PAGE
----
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Edge Magazine #179 September 2007

Loss of innocence

Edge #179, September 2007

Although I'm not exactly an old man just yet, the age they call middle isn't all that far away. Having spent my 20s thinking I was in my 50s, and my early 30s behaving like a 17-year-old, I feel like I've finally achieved a nice balance; I'm 36 this year, and at last I feel my age.

Looking back, I have been playing videogames for nigh-on 28 years, or thereabouts. I started at the tail end of the Atari VCS era, and continued playing via a ZX Spectrum, Atari ST, Master System, Game Boy, and pretty much every system that has been released from that point onwards.

On occasion, being a gamer has felt a bit like that sequence in The Time Machine, where the guy is strapped into his seat, and watches the dress shop window opposite his house.

You know the bit I mean - fashions cycle through a kaleidoscope of colours and hemlines lengths, then London gets bombed, and rebuilt, before the time traveller becomes walled inside a volcano, and gets the runs really badly. Except: for this metaphor to work he'd have to be sat outside a branch of Game. And he wouldn't need to be strapped into a time machine for the window display to blur past in the blink of an eye; he could just stand in front of it, and watch things change in realtime.

Compare the games market of today to the one of 20 years ago, and it's unrecognisable. Compare it to the one of five years ago, and it's still pretty much unrecognisable. Technology moves at a lung-crumpling speed, and while developers can create whole worlds - with flowing water, and swaying trees, and people with glinty, twinkly eyes - and cram them on to a DVD, there's one thing they will never be able to synthesise. And that thing is this thing: nostalgia.

One of the saddest aspects of growing old as a gamer is that the games lose a certain degree of mystique. When I was younger it felt as if games were a window on to elsewhere, that they'd been punted into our universe from some other dimension. The people behind them were alchemists - weird geniuses with their brains wired into some elemental, unexplainable form of inspiration. Of course, thanks to the retrogaming boom of the last few years we all now know that Matthew Smith and The Oliver Twins et al weren't sorcerers at all - just computer boffin-y blokes who had watched far too much Monty Python.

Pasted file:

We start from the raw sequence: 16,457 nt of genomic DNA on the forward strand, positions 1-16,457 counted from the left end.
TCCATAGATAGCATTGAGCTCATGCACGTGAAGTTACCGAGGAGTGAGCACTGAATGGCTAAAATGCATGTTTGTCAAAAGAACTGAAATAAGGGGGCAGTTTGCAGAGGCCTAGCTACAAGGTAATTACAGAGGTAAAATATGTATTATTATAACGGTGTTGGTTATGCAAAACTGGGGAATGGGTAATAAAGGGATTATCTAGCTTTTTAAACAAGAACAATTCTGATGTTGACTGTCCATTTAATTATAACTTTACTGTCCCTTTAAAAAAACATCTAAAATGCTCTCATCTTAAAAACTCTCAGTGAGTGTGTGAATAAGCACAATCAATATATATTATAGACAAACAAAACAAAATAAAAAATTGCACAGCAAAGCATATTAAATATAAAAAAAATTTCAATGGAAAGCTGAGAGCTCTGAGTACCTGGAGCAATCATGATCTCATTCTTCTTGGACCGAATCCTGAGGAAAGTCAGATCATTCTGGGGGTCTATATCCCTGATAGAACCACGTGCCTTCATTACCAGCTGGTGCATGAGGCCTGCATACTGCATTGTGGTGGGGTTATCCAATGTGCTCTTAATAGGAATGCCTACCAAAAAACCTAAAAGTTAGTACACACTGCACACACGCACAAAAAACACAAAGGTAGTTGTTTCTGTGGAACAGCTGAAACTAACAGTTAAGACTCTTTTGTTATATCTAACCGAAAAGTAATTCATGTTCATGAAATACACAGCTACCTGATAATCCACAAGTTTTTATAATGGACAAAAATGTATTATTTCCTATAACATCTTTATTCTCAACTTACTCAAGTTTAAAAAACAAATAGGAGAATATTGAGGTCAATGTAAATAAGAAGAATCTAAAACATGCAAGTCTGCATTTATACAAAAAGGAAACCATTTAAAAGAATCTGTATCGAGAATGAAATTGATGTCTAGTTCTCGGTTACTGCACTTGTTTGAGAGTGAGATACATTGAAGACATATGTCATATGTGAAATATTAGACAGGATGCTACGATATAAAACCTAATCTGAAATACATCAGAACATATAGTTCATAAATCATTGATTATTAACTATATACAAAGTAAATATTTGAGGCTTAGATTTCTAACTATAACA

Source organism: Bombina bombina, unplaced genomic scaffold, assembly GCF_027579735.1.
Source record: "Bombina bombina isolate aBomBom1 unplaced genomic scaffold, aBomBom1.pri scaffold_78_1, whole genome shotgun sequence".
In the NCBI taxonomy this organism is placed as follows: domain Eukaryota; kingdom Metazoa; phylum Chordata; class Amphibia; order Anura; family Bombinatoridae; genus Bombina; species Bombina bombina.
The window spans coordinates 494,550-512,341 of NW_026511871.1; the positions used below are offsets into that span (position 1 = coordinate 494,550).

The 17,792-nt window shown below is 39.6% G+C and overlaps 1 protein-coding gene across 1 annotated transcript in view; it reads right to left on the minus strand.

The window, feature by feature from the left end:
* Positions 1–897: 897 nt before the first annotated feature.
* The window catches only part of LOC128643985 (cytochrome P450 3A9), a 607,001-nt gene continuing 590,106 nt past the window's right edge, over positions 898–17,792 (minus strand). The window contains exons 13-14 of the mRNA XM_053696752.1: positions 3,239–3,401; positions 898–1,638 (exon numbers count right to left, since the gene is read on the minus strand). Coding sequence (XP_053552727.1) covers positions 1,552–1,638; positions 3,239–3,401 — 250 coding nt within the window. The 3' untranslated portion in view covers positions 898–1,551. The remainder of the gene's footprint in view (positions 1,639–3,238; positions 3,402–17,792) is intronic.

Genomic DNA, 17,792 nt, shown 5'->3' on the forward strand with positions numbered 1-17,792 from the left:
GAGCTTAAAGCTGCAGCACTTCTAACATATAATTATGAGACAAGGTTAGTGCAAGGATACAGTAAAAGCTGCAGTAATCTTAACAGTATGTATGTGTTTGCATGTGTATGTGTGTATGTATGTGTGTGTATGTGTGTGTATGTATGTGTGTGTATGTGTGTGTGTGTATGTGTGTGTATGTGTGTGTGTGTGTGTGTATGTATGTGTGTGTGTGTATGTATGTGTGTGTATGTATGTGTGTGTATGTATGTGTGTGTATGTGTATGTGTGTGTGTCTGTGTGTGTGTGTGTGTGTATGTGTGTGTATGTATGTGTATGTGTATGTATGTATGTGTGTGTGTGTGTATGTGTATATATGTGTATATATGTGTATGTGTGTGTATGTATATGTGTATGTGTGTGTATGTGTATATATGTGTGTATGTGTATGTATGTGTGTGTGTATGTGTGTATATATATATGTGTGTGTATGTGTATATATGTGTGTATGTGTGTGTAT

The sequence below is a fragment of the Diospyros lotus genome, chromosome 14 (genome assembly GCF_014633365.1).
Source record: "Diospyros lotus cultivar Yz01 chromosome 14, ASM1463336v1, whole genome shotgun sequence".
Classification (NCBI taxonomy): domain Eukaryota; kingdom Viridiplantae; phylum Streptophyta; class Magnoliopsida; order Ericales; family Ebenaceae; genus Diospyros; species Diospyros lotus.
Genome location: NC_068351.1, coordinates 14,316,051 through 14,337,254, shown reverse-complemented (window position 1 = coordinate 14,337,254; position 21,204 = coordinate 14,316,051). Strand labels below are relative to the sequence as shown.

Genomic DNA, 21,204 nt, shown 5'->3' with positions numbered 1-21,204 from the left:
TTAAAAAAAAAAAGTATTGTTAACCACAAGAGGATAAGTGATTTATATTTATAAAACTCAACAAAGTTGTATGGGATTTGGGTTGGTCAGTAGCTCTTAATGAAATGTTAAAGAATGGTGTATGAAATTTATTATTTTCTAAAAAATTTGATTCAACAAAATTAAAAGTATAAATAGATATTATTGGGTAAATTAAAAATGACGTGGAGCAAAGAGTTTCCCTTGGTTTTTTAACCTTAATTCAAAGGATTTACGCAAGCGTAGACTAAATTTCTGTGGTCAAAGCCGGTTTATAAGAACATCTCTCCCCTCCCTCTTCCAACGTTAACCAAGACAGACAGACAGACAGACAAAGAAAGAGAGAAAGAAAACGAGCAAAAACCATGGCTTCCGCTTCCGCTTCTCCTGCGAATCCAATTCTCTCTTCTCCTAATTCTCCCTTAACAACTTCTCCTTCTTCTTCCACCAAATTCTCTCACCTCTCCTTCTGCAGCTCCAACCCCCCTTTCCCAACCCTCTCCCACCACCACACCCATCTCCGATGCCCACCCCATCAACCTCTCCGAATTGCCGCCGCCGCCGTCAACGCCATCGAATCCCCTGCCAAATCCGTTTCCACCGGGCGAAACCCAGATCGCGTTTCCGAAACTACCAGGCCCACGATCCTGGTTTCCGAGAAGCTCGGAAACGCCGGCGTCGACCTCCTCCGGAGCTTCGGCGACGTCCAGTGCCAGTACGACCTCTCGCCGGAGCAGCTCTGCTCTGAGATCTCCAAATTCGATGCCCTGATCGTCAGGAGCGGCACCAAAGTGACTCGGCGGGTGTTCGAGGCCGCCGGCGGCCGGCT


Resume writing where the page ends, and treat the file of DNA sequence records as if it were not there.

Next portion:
I suppose this is just a consequence of getting older, and I suppose it happens to a similar degree with music or films. My appetite for music is voracious, and I've recently come to realise that I've been chasing a high that I'll never find again, short of losing the last 20-odd years of my memories. Our taste in music tends to get locked in around the age of 14, and I'd argue that it's the same with games. When I think about the games which really define me and my tastes, they're the ones I played in my early teens.

That's not to say I spent the subsequent two decades finding games lacking. Far from it, in fact - in many respects, games are better than ever. Nevertheless, there hasn't been a game released since about 1985 that has made the hairs stand up on the back of my parts.

Take the Zelda series, for example. I've realised that - as the series progresses - I've actually found each subsequent game less immersive than the one that preceded it. I may not have been there at the very start of the franchise, but had I played those very early Zelda games, I have no doubt that they'd have blown my mind. With Twilight Princess I feel like I'm playing a game, whereas with A Link To The Past I felt like I'd been transported somewhere. Conversely, if I was a 13-year-old playing Twilight Princess for the first time I dare say my point of view would be very different to the baggage-obscured one I brought to it as a 35-year-old.

It's as if, as I've grown older, I can glimpse the wizards behind the curtains. I'm less inclined to buy the illusion that the game makers are selling. I guess that we, as a species, begin with a surplus of imagination that gets depleted as we age, and get weighed down by the detritus of life.

It's like looking out of a plane window at night, as you're coming into land. From up there the lights look like diamonds, the streets dark and mysterious, hiding adventure and secrets. And then you land, and you can see that they're the same cracked and graffiti-scarred streets they always were; there's no romance, just ordinary lives, populated by ordinary, miserable people trying to pay their bills.

I dunno. I'm not sure I can even put my finger on what it is that I find missing in today's games. Who knows? Maybe it isn't all nostalgia; maybe even today's web-savvy teens are clued up on the fact that games exist to make money for the people who make them.

Maybe it wasn't just me who was more innocent back when I first started playing games - maybe it was the industry itself.

Mr Biffo co-founded Digitiser, Channel 4's Teletext-based videogames section, and now writes mainly for television

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